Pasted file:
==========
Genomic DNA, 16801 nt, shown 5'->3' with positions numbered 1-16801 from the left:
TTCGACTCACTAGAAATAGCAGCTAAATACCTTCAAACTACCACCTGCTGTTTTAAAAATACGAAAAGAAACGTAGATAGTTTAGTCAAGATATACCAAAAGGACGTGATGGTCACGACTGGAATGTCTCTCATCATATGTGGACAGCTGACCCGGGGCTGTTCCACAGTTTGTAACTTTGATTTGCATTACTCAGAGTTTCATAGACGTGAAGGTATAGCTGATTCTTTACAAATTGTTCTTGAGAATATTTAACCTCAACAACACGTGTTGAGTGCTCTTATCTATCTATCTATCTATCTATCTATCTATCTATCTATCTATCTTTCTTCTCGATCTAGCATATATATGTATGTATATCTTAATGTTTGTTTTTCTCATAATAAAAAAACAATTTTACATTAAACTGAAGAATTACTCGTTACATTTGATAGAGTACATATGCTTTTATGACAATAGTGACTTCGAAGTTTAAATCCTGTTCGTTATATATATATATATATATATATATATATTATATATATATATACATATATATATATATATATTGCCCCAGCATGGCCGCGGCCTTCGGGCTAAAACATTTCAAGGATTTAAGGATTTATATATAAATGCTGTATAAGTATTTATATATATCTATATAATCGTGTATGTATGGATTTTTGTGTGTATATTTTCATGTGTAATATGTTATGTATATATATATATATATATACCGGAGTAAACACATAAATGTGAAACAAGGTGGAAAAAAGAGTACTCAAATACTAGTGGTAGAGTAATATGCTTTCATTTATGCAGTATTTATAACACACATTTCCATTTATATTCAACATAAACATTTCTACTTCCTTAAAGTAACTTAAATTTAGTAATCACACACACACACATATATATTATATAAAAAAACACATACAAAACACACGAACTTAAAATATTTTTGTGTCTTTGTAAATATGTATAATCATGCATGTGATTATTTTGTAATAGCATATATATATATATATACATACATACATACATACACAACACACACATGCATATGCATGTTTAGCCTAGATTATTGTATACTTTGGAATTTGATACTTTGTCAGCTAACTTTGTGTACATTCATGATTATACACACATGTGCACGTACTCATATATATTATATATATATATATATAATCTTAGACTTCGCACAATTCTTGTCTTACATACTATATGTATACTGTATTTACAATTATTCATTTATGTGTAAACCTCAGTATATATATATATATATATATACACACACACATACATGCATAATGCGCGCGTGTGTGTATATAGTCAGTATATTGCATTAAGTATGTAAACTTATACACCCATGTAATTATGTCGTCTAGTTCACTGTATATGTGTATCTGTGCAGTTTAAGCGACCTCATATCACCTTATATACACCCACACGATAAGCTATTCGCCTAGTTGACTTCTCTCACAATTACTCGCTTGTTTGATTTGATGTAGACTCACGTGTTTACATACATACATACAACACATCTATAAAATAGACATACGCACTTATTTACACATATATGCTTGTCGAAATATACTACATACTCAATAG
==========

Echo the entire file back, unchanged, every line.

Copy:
Genomic DNA, 16801 nt, shown 5'->3' with positions numbered 1-16801 from the left:
TTCGACTCACTAGAAATAGCAGCTAAATACCTTCAAACTACCACCTGCTGTTTTAAAAATACGAAAAGAAACGTAGATAGTTTAGTCAAGATATACCAAAAGGACGTGATGGTCACGACTGGAATGTCTCTCATCATATGTGGACAGCTGACCCGGGGCTGTTCCACAGTTTGTAACTTTGATTTGCATTACTCAGAGTTTCATAGACGTGAAGGTATAGCTGATTCTTTACAAATTGTTCTTGAGAATATTTAACCTCAACAACACGTGTTGAGTGCTCTTATCTATCTATCTATCTATCTATCTATCTATCTATCTATCTATCTTTCTTCTCGATCTAGCATATATATGTATGTATATCTTAATGTTTGTTTTTCTCATAATAAAAAAACAATTTTACATTAAACTGAAGAATTACTCGTTACATTTGATAGAGTACATATGCTTTTATGACAATAGTGACTTCGAAGTTTAAATCCTGTTCGTTATATATATATATATATATATATATATATTATATATATATATACATATATATATATATATATTGCCCCAGCATGGCCGCGGCCTTCGGGCTAAAACATTTCAAGGATTTAAGGATTTATATATAAATGCTGTATAAGTATTTATATATATCTATATAATCGTGTATGTATGGATTTTTGTGTGTATATTTTCATGTGTAATATGTTATGTATATATATATATATATATACCGGAGTAAACACATAAATGTGAAACAAGGTGGAAAAAAGAGTACTCAAATACTAGTGGTAGAGTAATATGCTTTCATTTATGCAGTATTTATAACACACATTTCCATTTATATTCAACATAAACATTTCTACTTCCTTAAAGTAACTTAAATTTAGTAATCACACACACACACATATATATTATATAAAAAAACACATACAAAACACACGAACTTAAAATATTTTTGTGTCTTTGTAAATATGTATAATCATGCATGTGATTATTTTGTAATAGCATATATATATATATATACATACATACATACATACACAACACACACATGCATATGCATGTTTAGCCTAGATTATTGTATACTTTGGAATTTGATACTTTGTCAGCTAACTTTGTGTACATTCATGATTATACACACATGTGCACGTACTCATATATATTATATATATATATATATAATCTTAGACTTCGCACAATTCTTGTCTTACATACTATATGTATACTGTATTTACAATTATTCATTTATGTGTAAACCTCAGTATATATATATATATATATATACACACACACATACATGCATAATGCGCGCGTGTGTGTATATAGTCAGTATATTGCATTAAGTATGTAAACTTATACACCCATGTAATTATGTCGTCTAGTTCACTGTATATGTGTATCTGTGCAGTTTAAGCGACCTCATATCACCTTATATACACCCACACGATAAGCTATTCGCCTAGTTGACTTCTCTCACAATTACTCGCTTGTTTGATTTGATGTAGACTCACGTGTTTACATACATACATACAACACATCTATAAAATAGACATACGCACTTATTTACACATATATGCTTGTCGAAATATACTACATACTCAATAG